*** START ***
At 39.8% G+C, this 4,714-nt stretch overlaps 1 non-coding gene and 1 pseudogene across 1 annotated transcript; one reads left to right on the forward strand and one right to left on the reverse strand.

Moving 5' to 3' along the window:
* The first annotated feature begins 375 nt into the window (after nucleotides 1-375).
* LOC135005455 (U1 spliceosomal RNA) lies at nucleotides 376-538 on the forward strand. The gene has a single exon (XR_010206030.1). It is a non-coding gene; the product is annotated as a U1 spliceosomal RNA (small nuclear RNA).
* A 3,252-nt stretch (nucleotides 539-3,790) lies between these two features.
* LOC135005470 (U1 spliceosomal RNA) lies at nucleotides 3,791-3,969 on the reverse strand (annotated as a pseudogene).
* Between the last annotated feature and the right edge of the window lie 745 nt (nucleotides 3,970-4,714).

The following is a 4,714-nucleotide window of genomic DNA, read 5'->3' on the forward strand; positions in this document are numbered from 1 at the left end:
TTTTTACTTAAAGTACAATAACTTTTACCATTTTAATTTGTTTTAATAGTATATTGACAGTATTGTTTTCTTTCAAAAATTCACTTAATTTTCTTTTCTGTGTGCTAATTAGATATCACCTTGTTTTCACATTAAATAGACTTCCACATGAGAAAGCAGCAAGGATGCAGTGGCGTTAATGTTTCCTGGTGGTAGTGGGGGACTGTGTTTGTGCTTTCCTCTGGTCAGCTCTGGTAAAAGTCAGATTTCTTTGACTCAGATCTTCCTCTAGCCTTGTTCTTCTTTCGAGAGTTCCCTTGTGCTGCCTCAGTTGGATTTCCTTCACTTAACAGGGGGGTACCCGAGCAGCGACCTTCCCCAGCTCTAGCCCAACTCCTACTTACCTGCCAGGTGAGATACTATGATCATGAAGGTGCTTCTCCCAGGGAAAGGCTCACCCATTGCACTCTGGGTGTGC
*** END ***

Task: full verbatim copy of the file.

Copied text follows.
At 39.8% G+C, this 4,714-nt stretch overlaps 1 non-coding gene and 1 pseudogene across 1 annotated transcript; one reads left to right on the forward strand and one right to left on the reverse strand.

Moving 5' to 3' along the window:
* The first annotated feature begins 375 nt into the window (after nucleotides 1-375).
* LOC135005455 (U1 spliceosomal RNA) lies at nucleotides 376-538 on the forward strand. The gene has a single exon (XR_010206030.1). It is a non-coding gene; the product is annotated as a U1 spliceosomal RNA (small nuclear RNA).
* A 3,252-nt stretch (nucleotides 539-3,790) lies between these two features.
* LOC135005470 (U1 spliceosomal RNA) lies at nucleotides 3,791-3,969 on the reverse strand (annotated as a pseudogene).
* Between the last annotated feature and the right edge of the window lie 745 nt (nucleotides 3,970-4,714).

The following is a 4,714-nucleotide window of genomic DNA, read 5'->3' on the forward strand; positions in this document are numbered from 1 at the left end:
TTTTTACTTAAAGTACAATAACTTTTACCATTTTAATTTGTTTTAATAGTATATTGACAGTATTGTTTTCTTTCAAAAATTCACTTAATTTTCTTTTCTGTGTGCTAATTAGATATCACCTTGTTTTCACATTAAATAGACTTCCACATGAGAAAGCAGCAAGGATGCAGTGGCGTTAATGTTTCCTGGTGGTAGTGGGGGACTGTGTTTGTGCTTTCCTCTGGTCAGCTCTGGTAAAAGTCAGATTTCTTTGACTCAGATCTTCCTCTAGCCTTGTTCTTCTTTCGAGAGTTCCCTTGTGCTGCCTCAGTTGGATTTCCTTCACTTAACAGGGGGGTACCCGAGCAGCGACCTTCCCCAGCTCTAGCCCAACTCCTACTTACCTGCCAGGTGAGATACTATGATCATGAAGGTGCTTCTCCCAGGGAAAGGCTCACCCATTGCACTCTGGGTGTGC